Your influenza and pneumonia vaccinations may have more benefits than intended with new research showing they are associated with a reduced risk of Alzheimer’s disease.
New research reported at the Alzheimer’s Association International Conference revealed that at least one flu vaccination was associated with a 17 per cent reduction in Alzheimer’s incidence, while more frequent flu vaccinations could reduce your risk by another 13 per cent.
Those receiving pneumonia vaccinations between the ages of 65 and 75 reduced their Alzheimer’s risk by up to 40 per cent.
“With the COVID-19 pandemic, vaccines are at the forefront of public health discussions,” said Alzheimer’s Association chief science officer Maria C Carrillo. “It is important to explore their benefit in not only protecting against viral or bacterial infection but also improving long-term health outcomes.
“It may turn out to be as simple as if you’re taking care of your health in this way – getting vaccinated – you’re also taking care of yourself in other ways, and these things add up to lower risk of Alzheimer’s and other dementias.
“This research, while early, calls for further studies in large, diverse clinical trials to inform whether vaccinations as a public health strategy decrease our risk for developing dementia as we age.”
Previous studies showed that some vaccinations may prevent cognitive decline, but these comprehensive studies by the team at the University of Texas Health Science Center at Houston on the flu vaccine and Alzheimer’s disease risk are a first.
The team found that people who consistently get an annual flu shot had a lower risk of Alzheimer’s.
The cognitive benefits of the flu vaccine were strongest for those who received their first vaccine at a younger age, but even 60 years old was young enough to have protective benefits.
“Our study suggests that regular use of a very accessible and relatively cheap intervention – the flu shot – may significantly reduce risk of Alzheimer’s dementia,” said study leader Albert Amran.
“More research is needed to explore the biological mechanism for this effect – why and how it works in the body – which is important as we explore effective preventive therapies for Alzheimer’s.”
Meanwhile, researchers at Duke University Social Science Research Institute investigated the associations between pneumococcal vaccination, with and without an accompanying seasonal flu shot, and the risk of Alzheimer’s disease among 5146 participants age 65 and over.
The research further showed that repurposing existing vaccines could contribute towards Alzheimer’s disease prevention.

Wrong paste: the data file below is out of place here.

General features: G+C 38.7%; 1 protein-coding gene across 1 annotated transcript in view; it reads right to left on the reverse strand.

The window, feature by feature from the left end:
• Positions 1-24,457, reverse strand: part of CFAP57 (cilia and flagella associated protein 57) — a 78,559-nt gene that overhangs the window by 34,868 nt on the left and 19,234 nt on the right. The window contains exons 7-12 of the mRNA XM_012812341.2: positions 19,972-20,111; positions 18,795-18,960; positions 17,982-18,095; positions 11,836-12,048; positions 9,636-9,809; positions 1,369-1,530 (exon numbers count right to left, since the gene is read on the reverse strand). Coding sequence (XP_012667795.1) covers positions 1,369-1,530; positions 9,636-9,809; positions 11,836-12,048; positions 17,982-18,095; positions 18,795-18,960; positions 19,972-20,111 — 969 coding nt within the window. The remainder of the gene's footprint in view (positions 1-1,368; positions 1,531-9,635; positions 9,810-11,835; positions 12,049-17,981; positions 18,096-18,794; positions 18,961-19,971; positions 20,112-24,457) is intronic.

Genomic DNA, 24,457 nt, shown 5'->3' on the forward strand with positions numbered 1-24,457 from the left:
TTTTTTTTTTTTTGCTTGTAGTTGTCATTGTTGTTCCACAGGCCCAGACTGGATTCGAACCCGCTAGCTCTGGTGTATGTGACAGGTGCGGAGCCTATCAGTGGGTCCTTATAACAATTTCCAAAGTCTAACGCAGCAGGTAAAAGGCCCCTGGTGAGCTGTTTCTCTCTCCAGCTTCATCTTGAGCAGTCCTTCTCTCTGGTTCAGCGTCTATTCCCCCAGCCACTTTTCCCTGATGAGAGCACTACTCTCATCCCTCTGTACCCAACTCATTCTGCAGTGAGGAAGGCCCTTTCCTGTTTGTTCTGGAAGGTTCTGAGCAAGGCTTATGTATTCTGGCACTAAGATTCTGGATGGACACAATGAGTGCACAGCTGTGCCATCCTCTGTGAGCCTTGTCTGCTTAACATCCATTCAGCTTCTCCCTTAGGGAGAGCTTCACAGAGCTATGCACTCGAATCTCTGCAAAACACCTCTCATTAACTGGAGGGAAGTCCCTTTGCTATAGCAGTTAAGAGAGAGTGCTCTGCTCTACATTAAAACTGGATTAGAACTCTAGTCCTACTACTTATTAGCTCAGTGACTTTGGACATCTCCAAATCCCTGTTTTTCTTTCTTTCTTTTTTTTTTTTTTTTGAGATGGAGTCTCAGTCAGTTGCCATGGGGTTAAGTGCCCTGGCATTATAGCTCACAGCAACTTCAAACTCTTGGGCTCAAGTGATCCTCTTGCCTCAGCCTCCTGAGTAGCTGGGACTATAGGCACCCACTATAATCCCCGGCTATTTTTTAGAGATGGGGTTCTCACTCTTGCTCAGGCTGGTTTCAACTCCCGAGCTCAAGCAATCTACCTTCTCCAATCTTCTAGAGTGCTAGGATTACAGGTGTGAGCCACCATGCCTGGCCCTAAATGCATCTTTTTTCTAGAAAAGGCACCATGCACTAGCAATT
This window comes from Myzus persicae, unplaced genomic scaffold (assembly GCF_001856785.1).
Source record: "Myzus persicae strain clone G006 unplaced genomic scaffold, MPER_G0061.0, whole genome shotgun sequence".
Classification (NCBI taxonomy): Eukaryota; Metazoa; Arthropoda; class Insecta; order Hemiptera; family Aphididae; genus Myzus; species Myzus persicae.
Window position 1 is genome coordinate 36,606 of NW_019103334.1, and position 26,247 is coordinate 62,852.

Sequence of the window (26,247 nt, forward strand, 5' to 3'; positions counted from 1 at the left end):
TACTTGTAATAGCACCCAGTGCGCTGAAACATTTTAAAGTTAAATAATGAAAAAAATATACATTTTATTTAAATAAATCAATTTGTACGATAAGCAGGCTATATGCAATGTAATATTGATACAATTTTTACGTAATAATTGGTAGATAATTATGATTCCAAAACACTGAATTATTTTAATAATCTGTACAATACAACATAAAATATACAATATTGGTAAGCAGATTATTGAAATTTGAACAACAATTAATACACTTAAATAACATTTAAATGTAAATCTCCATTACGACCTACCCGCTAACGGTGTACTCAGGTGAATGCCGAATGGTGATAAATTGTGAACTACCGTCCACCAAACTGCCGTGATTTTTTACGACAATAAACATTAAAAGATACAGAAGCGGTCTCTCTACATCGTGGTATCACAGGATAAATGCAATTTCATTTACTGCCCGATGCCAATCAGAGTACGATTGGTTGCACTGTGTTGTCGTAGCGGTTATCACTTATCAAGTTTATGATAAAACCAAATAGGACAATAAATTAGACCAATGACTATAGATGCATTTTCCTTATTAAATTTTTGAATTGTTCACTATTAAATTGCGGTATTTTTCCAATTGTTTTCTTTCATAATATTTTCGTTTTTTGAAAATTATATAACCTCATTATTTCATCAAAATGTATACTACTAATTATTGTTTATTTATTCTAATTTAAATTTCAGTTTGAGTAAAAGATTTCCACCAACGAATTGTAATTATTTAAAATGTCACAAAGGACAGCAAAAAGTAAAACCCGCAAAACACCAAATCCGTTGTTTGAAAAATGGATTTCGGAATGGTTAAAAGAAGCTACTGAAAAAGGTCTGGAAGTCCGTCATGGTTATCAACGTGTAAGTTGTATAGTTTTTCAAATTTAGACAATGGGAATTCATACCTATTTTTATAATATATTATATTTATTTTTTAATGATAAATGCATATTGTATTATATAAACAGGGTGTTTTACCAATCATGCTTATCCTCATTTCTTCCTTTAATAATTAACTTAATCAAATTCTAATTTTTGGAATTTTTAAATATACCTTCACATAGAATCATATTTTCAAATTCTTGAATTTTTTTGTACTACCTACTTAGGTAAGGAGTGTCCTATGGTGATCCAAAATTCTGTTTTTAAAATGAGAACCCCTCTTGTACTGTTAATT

People receiving a pneumococcal vaccination between the ages of 65 and 75 reduced their risk of developing Alzheimer’s by 25 to 30 per cent, with reductions of up to 40 per cent for those vaccinated against pneumonia and who were non-carriers of the risk gene.
“Vaccinations against pneumonia before age 75 may reduce Alzheimer’s risk later in life, depending on individual genotype,” said Svetlana Ukraintseva, an Associate Research Professor in the Biodemography of Aging Research Unit (BARU) at Duke University Social Science Research Institute.
“These data suggest that pneumococcal vaccine may be a promising candidate for personalized Alzheimer’s prevention, particularly in non-carriers of certain risk genes.”
Researchers also investigated the links between infection and dementia and found that living with dementia commonly led to other health conditions including viral and bacterial infections.
There may also be evidence that infections cause dementia, say Danish researchers, who found that people with both dementia and viral, bacterial or other infections that led to hospital visits died at a 6.5 times higher rate compared with people who had neither.
“Our study supports the need to investigate these relations even further; to find out why infections are linked to higher mortality in people with dementia, specifically which risk factors and biological mechanisms are involved. This will help advance our understanding of the role of infections in dementia,” said study leader and PhD student Janet Janbek.
“Our study suggests that the healthcare system – as well as relatives of people with dementia – should have increased awareness of people with dementia who get infections, so they get the medical care they need. People with dementia require more specialised treatment even when their hospital visits are not directly due to their dementia but to what might appear to be an unrelated infection”.
Would you now be more likely to get a flu or pneumonia shot?
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